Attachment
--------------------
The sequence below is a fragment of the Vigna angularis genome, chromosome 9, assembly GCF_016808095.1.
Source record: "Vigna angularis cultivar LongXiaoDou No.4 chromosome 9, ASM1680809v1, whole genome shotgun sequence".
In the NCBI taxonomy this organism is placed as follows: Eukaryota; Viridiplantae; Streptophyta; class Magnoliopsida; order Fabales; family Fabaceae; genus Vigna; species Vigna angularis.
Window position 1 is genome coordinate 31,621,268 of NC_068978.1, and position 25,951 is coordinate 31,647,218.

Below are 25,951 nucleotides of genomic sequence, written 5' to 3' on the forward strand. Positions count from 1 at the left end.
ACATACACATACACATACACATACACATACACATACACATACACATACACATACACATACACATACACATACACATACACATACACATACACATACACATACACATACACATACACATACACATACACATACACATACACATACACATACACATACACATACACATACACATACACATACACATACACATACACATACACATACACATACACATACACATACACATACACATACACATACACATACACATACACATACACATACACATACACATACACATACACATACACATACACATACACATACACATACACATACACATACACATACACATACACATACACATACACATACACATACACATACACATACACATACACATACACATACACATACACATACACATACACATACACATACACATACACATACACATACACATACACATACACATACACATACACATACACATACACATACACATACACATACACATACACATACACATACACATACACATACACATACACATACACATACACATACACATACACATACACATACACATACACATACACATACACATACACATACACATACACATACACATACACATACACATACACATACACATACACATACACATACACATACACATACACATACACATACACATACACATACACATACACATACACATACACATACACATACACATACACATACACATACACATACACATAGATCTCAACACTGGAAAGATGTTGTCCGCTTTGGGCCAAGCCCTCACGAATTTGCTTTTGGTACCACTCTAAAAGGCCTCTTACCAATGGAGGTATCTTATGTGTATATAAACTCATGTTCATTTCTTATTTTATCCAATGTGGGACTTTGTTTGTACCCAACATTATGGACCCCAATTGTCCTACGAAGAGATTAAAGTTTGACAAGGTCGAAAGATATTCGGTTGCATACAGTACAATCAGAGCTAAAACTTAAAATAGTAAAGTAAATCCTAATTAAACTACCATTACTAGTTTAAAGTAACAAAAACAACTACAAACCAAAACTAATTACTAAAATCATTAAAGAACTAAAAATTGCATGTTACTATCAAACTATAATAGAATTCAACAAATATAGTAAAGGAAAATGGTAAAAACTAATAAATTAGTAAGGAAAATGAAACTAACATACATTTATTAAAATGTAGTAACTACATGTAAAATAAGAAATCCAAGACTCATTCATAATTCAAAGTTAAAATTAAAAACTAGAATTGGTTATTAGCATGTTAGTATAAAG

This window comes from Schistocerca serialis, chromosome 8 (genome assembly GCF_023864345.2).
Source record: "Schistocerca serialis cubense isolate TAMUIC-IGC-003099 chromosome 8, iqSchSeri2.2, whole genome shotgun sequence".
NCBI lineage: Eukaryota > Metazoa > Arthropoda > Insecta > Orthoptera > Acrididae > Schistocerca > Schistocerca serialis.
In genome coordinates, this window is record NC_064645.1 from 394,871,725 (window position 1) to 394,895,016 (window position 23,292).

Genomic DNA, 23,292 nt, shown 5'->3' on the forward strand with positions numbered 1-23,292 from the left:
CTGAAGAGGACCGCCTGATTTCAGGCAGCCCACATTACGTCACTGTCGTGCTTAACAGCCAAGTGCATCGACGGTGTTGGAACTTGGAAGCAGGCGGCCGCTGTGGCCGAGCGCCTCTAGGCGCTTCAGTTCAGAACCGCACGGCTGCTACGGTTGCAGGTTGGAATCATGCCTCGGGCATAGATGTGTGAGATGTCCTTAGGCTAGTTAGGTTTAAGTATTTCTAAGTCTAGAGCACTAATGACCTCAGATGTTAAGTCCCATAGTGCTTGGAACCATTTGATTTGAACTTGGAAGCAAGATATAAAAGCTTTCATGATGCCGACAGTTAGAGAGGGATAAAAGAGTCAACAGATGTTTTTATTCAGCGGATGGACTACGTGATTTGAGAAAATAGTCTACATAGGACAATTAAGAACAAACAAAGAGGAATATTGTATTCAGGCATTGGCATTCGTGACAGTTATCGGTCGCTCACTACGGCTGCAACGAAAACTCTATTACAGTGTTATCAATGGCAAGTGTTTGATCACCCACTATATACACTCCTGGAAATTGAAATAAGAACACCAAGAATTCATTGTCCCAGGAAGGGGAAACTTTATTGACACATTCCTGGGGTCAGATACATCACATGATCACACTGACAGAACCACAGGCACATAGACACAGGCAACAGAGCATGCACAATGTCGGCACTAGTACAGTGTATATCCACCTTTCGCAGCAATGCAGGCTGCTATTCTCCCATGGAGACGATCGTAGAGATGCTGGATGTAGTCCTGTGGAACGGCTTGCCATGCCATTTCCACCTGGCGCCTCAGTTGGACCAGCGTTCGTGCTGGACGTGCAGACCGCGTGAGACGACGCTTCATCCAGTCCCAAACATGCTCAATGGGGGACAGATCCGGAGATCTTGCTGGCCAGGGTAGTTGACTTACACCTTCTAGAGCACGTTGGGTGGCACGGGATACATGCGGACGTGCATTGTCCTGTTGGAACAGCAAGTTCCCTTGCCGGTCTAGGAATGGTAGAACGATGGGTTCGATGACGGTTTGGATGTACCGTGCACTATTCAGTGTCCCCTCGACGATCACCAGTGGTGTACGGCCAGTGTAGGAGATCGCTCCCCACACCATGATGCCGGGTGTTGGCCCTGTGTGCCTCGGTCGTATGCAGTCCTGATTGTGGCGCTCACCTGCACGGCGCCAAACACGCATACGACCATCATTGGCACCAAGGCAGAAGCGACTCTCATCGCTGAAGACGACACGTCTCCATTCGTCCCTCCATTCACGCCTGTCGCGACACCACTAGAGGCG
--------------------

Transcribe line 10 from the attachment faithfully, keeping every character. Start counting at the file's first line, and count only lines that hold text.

In genome coordinates, this window is record NC_064645.1 from 394,871,725 (window position 1) to 394,895,016 (window position 23,292).